Okay, those are good ideas. I'll get better at this as I go along, I'm sure, but the delivery guy was obviously in a hurry, probably trying to get as many deliveries in as possible in a short time, so I didn't want to delay him. Also, his accent was pretty heavy so the amount of mutual intelligibility during our short interchange seemed low. He seemed like a recent immigrant because of the accent and other indefinable qualities of dress and bearing. Plus I was a bit nervous about asking, so it seemed best not to pursue it further this time.

As for the phone contact, he was also in the Phillipines, not just from there. And he hasn't added me on fb yet. Either he forgot after his shift or else that's the standard thing they say to anyone who initiates any sort of personal contact during a sales call, as it's friendly but not encouraging, and they can always 'forget' to add you later. It's actually a good way to handle that situation, I think!

But the important thing is that I made the offer, right? Don't discourage me with too many instructions until I get more comfortable with all this, okay? =) The tips will be helpful when I'm further along. It's obvious you've worked out from experience the exact best approach in all situations. I appreciate you sharing that stuff to shorten my learning curve. Just for now I'm feeling happy to have even begun.

At 3/27/2010 02:28:00 PM, Blogger Bookslinger said...

Yes, the time-factor was the likely thing going on with the delivery guy.

It sounds like you got a good plan and are progressing on it.

You're analysis of the Dell rep seems right too. They are likely forbidden to make off-work or non-work contact with customers. He'd probably get fired for it. Best you can hope for is he'll go to

I'm excited for you!

At 3/27/2010 02:58:00 PM, Blogger Tatiana said...

I meant the Phillipines, above, not Indonesia.

At 3/27/2010 07:41:00 PM, Blogger Tatiana said...

Offer #3 made, and this time accepted. =) I happened to be reading "Because He First Loved Us" by Henry B. Eyring and was impressed to give it to the guy who does my landscaping work. He's a great fellow and a man of powerful prayers. I gave him the book, plus an English Book of Mormon I had prepared with sticky notes and a pass-along card and flyer with local church information. He seems very happy in his current church, but no doubt that seed will sprout at some point for someone who encounters that book.

At 4/03/2010 12:35:00 AM, Blogger Tatiana said...

I placed another English BoM today, with a man who came to fix my computer. As he was leaving, I said "My Church gives free books, would you like one?"

He said "Sure!" so I handed him one that I'd prepared with a flyer with information about local chapels, the mission office, and family history libraries, plus sticky notes in various places, and a pass-along card tucked in at 3Ne:17, my favorite chapter. Hopefully it will be a seed that sprouts for someone at some point. This is getting easier!

At 6/02/2010 09:26:00 PM, Blogger Tatiana said...

A guy came to work on my internet today, and he was really nice. I offered him an English BoM and he accepted it. I told him simply that the restored gospel had transformed my life hugely for the better, so I wanted to give other people an opportunity to have the same blessings. He responded very favorably to that, telling me some of the ways God had worked miracles in his life, and I felt the spirit very strongly.

He said he and his fiancee were looking for a church and I said we love to fellowship new people, so please call any of those numbers in the flyer. It felt as though the spirit spoke to him and that this contact might lead to some investigation of the church. I felt really great about it, and was so glad I offered.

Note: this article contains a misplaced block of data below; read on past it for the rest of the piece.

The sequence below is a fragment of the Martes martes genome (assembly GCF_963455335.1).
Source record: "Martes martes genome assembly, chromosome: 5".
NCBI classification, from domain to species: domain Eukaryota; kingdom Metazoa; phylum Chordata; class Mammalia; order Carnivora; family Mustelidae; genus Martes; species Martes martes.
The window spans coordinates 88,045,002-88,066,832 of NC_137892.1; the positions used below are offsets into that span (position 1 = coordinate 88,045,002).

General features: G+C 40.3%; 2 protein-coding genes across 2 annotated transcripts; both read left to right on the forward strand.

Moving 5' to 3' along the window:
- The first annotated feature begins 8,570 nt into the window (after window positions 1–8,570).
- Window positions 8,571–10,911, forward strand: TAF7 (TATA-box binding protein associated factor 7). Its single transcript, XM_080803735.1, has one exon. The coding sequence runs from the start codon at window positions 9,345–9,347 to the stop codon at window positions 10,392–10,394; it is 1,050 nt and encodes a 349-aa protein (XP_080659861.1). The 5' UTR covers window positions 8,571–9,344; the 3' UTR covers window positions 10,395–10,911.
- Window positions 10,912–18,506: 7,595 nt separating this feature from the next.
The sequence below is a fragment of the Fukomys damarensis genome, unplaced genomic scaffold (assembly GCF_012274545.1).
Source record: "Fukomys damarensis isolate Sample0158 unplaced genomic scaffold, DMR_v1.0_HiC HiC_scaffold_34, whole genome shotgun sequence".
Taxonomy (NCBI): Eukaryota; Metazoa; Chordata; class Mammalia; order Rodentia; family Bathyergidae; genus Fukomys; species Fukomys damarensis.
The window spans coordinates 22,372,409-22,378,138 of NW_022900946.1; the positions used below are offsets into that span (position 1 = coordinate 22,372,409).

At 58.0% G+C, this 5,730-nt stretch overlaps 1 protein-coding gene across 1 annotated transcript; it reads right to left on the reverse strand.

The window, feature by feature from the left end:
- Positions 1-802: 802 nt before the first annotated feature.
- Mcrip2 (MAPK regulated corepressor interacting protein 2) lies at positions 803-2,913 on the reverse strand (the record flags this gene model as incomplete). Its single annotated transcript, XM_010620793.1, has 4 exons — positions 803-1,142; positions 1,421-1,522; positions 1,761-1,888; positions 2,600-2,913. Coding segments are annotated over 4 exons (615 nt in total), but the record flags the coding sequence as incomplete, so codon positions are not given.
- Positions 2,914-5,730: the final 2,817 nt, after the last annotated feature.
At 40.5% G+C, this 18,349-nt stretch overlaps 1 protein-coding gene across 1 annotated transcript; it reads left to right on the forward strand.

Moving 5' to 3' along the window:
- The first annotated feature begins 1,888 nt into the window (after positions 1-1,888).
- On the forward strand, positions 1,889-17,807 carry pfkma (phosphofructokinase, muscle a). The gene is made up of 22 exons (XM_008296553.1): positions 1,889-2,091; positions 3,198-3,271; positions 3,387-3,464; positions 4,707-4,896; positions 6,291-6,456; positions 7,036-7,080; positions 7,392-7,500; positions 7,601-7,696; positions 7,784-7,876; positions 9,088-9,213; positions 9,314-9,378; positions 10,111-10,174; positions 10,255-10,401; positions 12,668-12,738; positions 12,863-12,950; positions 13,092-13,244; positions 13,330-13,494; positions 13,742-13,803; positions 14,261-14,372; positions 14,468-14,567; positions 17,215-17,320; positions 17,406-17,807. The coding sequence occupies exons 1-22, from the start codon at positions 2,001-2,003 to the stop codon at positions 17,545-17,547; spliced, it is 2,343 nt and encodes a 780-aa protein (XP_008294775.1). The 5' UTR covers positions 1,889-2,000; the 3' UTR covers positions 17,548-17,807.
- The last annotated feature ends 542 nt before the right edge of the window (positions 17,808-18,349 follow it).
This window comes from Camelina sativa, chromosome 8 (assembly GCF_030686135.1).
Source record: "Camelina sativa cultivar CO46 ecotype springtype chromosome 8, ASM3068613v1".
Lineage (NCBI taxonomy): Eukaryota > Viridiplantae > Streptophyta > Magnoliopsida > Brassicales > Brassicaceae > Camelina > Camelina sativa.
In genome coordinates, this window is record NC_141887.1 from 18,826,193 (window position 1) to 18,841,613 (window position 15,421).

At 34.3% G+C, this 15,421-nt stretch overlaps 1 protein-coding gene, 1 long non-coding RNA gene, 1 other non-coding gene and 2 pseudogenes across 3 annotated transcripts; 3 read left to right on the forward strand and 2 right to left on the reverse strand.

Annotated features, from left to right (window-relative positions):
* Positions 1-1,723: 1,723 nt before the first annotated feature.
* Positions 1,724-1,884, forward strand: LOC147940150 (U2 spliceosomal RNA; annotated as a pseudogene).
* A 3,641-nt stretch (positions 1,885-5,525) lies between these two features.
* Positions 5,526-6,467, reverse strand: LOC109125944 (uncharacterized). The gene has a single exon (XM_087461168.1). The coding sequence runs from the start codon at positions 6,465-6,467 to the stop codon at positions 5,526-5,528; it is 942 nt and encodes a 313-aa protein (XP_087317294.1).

I was preparing a new batch of BoMs for distribution, and I had just one completely finished when he rang the doorbell to check on my internet troubles. So I was able to offer it to him. It was almost as though the spirit was choreographing things for that encounter to take place. That's a cool feeling, humbling and awe inspiring. Is the Master and Lord of all Creation really working through insignificant me to reach some of his children?

At 1/25/2011 01:19:00 AM, Anonymous Michael said...

I live in Utah, so I assume most people are either members or are aware of the Church already.

Last November one of my daughter's YW leaders mentioned something about bookcrossing in a book review on; not knowing what the term meant, exactly, I looked it up on Wikipedia. At the end of the article there was a see also link to an article on postcrossing. Even before I got to the end of the Wikipedia article I was hooked on the idea of "send a postcard and receive a postcard back from a random person somewhere in the world!"

Upon signing up I immediately thought of bookslinger and how this might give me some similar opportunities to share foreign language materials.

So far I've sent Church materials (two Books of Mormon, two Liahonas, and one How Rare a Possession DVD) to people in France, China, Taiwan and Ukraine and will be sending some materials to Latvia, Belarus, Poland and The Netherlands as soon as my next order from the distribution center arrives.

Two quick stories about France and China...


In the case of the Book of Mormon I sent to France, I sent a Japanese copy. The woman I was sending a postcard to had mentioned on their postcrossing profile that she spoke English, French, and Japanese and had lived in Japan for eight years earlier in life. So I on my postcard I wrote that I was going to be sending her a copy of my "favorite book in Japanese" and I was curious for her to tell me which got their quicker, the postcard or the book (mailed separately).

Turns out they both arrived at the same time.

I chose Japanese, rather than French, figuring she likely didn't have regular access to books in Japanese, and might be more likely to actually read it to refresh her Japanese.

When she got the postcard and the book she emailed me back a note thanking me. She said that as a teenager many years prior she'd worked for a summer selling things door-to-door in the Ogden, Utah. She said she'd received several copies of the Book of Mormon from people then, in both English and French, and had maybe even met with the missionaries. She said she had very fond memories of the many nice people she'd met while in Utah.


A teenage girl in China listed on her profile that, among other things, she was interested in any postcards that were related to Christmas, so I picked out one showing the Christus statute from the North Visitors Center on Temple Square.

When she registered the postcard online after receiving it she was very grateful and said she loved the postcard because she was the very first Christian in her family. She asked if my family was Christian.

I replied back that we were and that (since it was Christmas time) we were going to send her a copy of a special magazine (the March 2008 Liahona) in Chinese that was all about Jesus Christ. She said she would be very excited to receive it.

It's been fun, and my kids (ages 8-14) have gotten excited about postcrossing too & the opportunities it's giving us to share our beliefs with others.